The attorney-general would also keep a key role in issuing a range of warrants – the report advises against a greater role for the judiciary in this respect. The primary focus remains on intelligence and investigatory aims.
New powers and access to telecommunications data would be granted to the Australian Transaction Reports and Analysis Centre (AUSTRAC), Australian Border Force and corrective services agencies.
But the report warns against giving other agencies new powers. The Australian Signals Directorate, for example, (which a leaked 2018 memorandum suggesting it could be given domestic surveillance powers) should not be given “an onshore crime-fighting role” as this would “dilute its mission” and “constitute a profound break with the principles which have stood us in good stead”.
Oversight is crucial for the powerful security sector, but also presents tricky problems of security and secrecy (as demonstrated by the Witness K affair). Richardson decries the existing oversight framework in the TIA act as “a dog’s breakfast”, and recommends centralising national oversight in the Commonwealth Ombudsman.
A similar emphasis is given to the Inspector General of Intelligence and Security (IGIS). Numerous enhancements to the oversight powers of the IGIS are recommended, including allowing the Parliamentary Joint Committee of Intelligence and Security to request the IGIS undertake an investigation. However, this latter recommendation has been wholly rejected by the government.
While this marks the culmination of an immense investigation, the Richardson report is the beginning, rather than the end, of a journey.
It needs to be read alongside the countless other reports and inquiries that have recommended important changes to Australia’s counterterrorism, data surveillance, whistleblower protection and other frameworks.
A starting point for reform
The government has committed to a complete overhaul of its electronic surveillance powers and processes. The Richardson report lays the groundwork for this. It synthesises the views and experiences of Australia’s vast intelligence community and presents a crucial starting point for reform.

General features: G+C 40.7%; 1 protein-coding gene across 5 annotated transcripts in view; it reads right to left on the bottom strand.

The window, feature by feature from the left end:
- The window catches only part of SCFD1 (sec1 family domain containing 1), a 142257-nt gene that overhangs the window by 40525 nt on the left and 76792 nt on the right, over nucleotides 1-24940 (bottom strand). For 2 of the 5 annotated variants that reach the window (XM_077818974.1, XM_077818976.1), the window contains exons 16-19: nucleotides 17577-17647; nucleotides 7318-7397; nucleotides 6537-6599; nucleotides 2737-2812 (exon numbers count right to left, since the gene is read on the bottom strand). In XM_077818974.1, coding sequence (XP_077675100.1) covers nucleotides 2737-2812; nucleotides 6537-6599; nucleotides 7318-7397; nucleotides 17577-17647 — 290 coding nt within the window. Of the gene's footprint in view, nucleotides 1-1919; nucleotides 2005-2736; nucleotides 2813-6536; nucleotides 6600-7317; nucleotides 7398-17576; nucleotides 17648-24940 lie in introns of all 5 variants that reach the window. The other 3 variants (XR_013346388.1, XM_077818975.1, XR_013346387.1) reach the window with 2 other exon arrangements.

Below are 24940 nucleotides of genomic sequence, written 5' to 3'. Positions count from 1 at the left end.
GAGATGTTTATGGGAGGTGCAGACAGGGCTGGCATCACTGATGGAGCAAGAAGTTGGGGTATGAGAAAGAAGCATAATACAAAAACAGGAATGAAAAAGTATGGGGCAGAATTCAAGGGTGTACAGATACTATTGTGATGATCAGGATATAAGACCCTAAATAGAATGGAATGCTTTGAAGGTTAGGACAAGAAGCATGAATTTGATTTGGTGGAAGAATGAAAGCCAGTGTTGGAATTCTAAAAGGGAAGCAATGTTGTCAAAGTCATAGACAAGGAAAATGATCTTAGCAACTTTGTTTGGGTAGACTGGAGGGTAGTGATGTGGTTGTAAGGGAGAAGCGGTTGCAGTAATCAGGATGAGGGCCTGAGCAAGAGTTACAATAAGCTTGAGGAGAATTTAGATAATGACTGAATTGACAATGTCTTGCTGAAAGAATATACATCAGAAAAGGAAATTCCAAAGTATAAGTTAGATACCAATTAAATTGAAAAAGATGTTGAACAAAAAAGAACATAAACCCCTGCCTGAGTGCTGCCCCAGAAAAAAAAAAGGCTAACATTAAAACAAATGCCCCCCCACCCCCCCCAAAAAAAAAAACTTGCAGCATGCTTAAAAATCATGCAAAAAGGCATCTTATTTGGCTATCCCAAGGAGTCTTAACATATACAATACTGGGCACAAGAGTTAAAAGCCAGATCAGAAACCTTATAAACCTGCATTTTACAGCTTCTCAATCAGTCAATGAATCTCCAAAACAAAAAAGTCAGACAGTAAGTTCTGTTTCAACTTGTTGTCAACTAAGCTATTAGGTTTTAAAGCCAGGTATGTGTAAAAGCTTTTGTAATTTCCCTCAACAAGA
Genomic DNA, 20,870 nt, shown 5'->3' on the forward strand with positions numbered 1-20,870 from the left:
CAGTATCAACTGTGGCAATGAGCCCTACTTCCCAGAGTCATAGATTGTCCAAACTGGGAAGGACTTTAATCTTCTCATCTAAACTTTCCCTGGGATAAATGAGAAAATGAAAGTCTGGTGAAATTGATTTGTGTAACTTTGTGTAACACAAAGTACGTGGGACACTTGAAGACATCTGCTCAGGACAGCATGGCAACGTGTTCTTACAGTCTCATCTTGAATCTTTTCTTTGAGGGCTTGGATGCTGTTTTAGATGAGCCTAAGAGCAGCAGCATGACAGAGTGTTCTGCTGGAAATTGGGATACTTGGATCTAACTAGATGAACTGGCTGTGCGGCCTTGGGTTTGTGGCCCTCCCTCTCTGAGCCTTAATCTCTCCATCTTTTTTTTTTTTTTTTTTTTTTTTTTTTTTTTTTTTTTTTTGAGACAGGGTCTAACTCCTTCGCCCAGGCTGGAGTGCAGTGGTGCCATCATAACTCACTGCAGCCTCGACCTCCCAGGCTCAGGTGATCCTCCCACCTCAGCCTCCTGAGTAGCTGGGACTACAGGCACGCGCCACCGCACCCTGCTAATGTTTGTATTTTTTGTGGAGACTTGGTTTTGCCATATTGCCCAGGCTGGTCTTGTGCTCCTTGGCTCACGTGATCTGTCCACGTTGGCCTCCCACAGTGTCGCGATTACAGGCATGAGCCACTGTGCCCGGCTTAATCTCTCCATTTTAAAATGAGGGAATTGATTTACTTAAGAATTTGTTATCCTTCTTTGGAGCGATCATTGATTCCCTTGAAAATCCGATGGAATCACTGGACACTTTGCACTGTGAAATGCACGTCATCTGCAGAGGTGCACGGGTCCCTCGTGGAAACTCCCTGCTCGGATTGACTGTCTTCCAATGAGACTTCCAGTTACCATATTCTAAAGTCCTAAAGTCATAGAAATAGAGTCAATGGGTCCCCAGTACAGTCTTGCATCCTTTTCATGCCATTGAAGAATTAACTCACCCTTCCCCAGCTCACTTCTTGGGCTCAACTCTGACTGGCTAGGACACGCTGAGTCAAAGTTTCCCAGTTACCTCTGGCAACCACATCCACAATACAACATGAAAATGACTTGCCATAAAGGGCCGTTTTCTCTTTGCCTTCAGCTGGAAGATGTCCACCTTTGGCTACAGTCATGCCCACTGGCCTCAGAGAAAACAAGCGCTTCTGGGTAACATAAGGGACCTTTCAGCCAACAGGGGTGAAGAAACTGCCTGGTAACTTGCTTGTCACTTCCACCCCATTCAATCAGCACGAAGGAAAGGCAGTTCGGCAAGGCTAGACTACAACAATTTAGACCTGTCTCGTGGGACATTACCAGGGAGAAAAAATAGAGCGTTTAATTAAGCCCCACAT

However, the process of rewriting the rules on electronic surveillance should include myriad voices beyond the intelligence community. Ideally, this would involve not only experts in law, rights and privacy, but also technology, AI, telecommunications, criminology and more.
The review gives a nod to a few of the complicating factors in the future of electronic surveillance – including the rise of artificial intelligence, the capacity to use the 5G network as a tracking device, and the pervasiveness of cyber crime.
Data surveillance laws are rarely subject to effective oversight or public accountability. This was borne out, for example, in the Commonwealth Ombudsman’s 2019 report on warrantless access to retained telecommunication data. It revealed widespread misconduct and an average of 1000 accesses to Australians’ data each day.
An electronic surveillance act is a good idea, in theory. It will take a lively and considered public debate to ensure it becomes a good idea in practice – capable of not only protecting our safety and security, but democratic accountability and basic freedoms as well.
– ref. National security review recommends complete overhaul of electronic surveillance – but will it work? – https://theconversation.com/national-security-review-recommends-complete-overhaul-of-electronic-surveillance-but-will-it-work-151462